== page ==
Being Breast Healthy

Being Breast Healthy

Breast Cancer Awareness Month is over, but breast health is important year-round and it’s about more than just cancer prevention. Women can experience a number of conditions that might seem alarming but are actually quite normal. Here’s how to tell the difference between signs of one of those conditions and other symptoms you need to see a doctor about.

Breast Pain (Mastalgia)

70% of women experience breast pain at some point in their lives. Breast pain is not a disease and on its own is rarely a sign of cancer, though pain can be mild, moderate, or even severe. It can affect one or both breasts or radiate into the armpit.

Nipple Discharge

Like isolated pain, most nipple discharge is not a sign of breast cancer. It’s normal for many women to be able to squeeze a tiny amount of discharge from their nipples, and this is most common before menopause. Bloody or spontaneous discharge (that occurs without squeezing your breast), and discharge that is persistent and one-sided may indicate a more serious condition and should be checked out as soon as possible. In general, if you experience any discharge from your nipples, it’s a good idea to get checked out by a doctor.

Fibrocystic Breast Condition

Fibrocystic breast condition is marked by tissue sacs filled with fluid (cysts) and changes in the fibrous tissue of the breast. Women with this condition may also experience pain and tenderness.

The presence of these lumps tends to be related to menstrual cycles, and lumps may be more noticeable the week before menstruation. This condition usually affects both breasts but it can also be limited to one specific area of the breast.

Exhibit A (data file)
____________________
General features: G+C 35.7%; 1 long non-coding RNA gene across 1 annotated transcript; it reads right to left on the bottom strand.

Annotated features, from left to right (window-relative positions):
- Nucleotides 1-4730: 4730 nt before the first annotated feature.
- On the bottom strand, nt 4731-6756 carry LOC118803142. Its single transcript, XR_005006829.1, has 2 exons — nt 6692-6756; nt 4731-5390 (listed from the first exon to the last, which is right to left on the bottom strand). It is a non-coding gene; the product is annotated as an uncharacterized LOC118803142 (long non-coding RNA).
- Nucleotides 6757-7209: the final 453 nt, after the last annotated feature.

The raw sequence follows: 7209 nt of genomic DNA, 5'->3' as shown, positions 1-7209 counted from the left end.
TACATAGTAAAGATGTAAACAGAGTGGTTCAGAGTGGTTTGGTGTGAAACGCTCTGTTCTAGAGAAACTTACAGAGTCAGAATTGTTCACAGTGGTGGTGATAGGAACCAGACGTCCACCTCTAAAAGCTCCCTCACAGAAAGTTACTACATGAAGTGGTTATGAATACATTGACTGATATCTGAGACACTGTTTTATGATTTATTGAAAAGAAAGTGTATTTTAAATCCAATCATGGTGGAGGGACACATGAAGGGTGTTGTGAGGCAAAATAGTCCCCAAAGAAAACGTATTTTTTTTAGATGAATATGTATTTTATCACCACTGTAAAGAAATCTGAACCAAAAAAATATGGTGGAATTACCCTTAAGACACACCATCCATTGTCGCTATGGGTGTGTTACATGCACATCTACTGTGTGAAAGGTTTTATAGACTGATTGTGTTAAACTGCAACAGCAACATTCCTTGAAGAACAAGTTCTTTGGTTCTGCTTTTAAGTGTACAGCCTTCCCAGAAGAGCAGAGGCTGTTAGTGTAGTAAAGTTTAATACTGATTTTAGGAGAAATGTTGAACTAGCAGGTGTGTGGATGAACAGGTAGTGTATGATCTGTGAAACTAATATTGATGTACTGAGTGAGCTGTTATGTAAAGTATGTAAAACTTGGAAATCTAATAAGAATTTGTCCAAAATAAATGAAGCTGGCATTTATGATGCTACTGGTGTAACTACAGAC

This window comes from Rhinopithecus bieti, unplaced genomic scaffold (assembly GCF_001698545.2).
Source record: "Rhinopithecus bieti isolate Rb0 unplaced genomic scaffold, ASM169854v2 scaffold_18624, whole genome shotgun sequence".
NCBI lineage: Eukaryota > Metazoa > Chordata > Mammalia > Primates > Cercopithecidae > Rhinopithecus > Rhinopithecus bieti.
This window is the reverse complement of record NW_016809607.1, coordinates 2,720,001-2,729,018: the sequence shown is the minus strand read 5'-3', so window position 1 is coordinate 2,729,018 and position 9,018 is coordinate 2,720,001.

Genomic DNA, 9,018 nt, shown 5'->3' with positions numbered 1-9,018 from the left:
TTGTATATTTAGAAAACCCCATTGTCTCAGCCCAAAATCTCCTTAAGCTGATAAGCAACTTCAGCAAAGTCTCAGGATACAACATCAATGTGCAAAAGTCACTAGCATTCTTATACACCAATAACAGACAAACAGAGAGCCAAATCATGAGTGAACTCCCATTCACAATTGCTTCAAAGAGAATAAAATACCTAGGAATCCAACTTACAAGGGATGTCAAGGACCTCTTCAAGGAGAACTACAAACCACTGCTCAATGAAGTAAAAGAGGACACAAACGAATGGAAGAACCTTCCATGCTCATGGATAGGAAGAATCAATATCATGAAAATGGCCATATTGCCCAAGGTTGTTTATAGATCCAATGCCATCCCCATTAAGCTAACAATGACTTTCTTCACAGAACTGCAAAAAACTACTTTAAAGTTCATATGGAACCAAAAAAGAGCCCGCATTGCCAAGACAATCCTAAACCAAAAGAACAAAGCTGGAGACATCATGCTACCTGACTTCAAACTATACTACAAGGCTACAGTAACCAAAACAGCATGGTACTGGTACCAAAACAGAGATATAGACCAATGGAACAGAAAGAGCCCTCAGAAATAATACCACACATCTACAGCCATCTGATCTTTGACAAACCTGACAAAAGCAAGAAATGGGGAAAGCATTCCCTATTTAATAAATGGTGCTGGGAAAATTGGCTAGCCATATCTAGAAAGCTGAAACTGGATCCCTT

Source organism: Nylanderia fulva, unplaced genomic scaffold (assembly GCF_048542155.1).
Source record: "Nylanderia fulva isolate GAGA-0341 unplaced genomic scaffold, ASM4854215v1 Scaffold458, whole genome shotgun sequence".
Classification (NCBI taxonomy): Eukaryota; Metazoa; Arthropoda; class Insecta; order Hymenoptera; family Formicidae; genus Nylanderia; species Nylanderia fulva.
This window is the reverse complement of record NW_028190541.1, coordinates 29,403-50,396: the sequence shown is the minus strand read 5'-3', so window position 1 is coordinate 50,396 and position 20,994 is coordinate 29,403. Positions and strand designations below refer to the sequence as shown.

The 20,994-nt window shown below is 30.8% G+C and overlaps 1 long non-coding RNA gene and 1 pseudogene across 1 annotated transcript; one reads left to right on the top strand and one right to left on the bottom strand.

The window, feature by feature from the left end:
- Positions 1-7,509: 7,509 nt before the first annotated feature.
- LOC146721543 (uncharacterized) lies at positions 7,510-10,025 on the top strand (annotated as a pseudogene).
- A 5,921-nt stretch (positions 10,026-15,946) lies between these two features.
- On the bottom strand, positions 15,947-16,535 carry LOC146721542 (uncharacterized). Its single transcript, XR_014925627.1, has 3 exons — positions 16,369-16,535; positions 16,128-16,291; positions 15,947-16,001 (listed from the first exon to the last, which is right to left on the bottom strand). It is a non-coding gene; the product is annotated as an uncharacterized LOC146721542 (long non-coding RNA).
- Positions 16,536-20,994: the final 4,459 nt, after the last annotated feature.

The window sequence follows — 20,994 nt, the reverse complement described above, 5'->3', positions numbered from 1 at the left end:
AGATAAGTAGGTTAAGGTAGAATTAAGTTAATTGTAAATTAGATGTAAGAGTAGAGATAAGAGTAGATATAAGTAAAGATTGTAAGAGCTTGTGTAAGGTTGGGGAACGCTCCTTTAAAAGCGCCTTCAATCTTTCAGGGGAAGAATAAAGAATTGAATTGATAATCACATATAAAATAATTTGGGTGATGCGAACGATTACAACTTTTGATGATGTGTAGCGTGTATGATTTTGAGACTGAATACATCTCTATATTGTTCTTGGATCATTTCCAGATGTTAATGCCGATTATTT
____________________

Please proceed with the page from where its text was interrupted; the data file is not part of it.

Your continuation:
Over half of all women – possibly up to 90% – experience a condition like this, making it the most common benign (or non-cancerous) breast condition. It occurs after menstruation, most commonly between the age of 30 and menopause.

Breast Cancer

Hopefully the information above relieved some nagging concerns for some people, but let’s not leave breast cancer out. Awareness and early detection are key to recovery.

The most common sign of breast cancer, of course, is a new lump or mass in the breast. According to the American Cancer Society, the following are also possible signs of breast cancer:

  • Swelling of all or part of a breast (even if no distinct lump is felt)
  • Skin irritation or dimpling
  • Breast or nipple pain
  • Nipple retraction (turning inward)
  • Redness, scaliness, or thickening of the nipple or breast skin
  • A nipple discharge other than breast milk

To catch lumps early, be sure to do regular breast self-examinations. Instructions on how to do that can be found on the ACS website.

Do you do regular breast self-exams? Do you know anyone who has detected breast cancer that way?

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This entry was posted in Featured, Women's Health and tagged , by Robin Farr. Bookmark the permalink.

About Robin Farr

Robin Farr is a freelance writer and communications professional. After years of working with a non-profit sexual health clinic and dealing with postpartum depression after the birth of her son in 2008 she is a passionate advocate for women's health. Robin lives with her husband, son, and constantly terrorized terrier in Canada.

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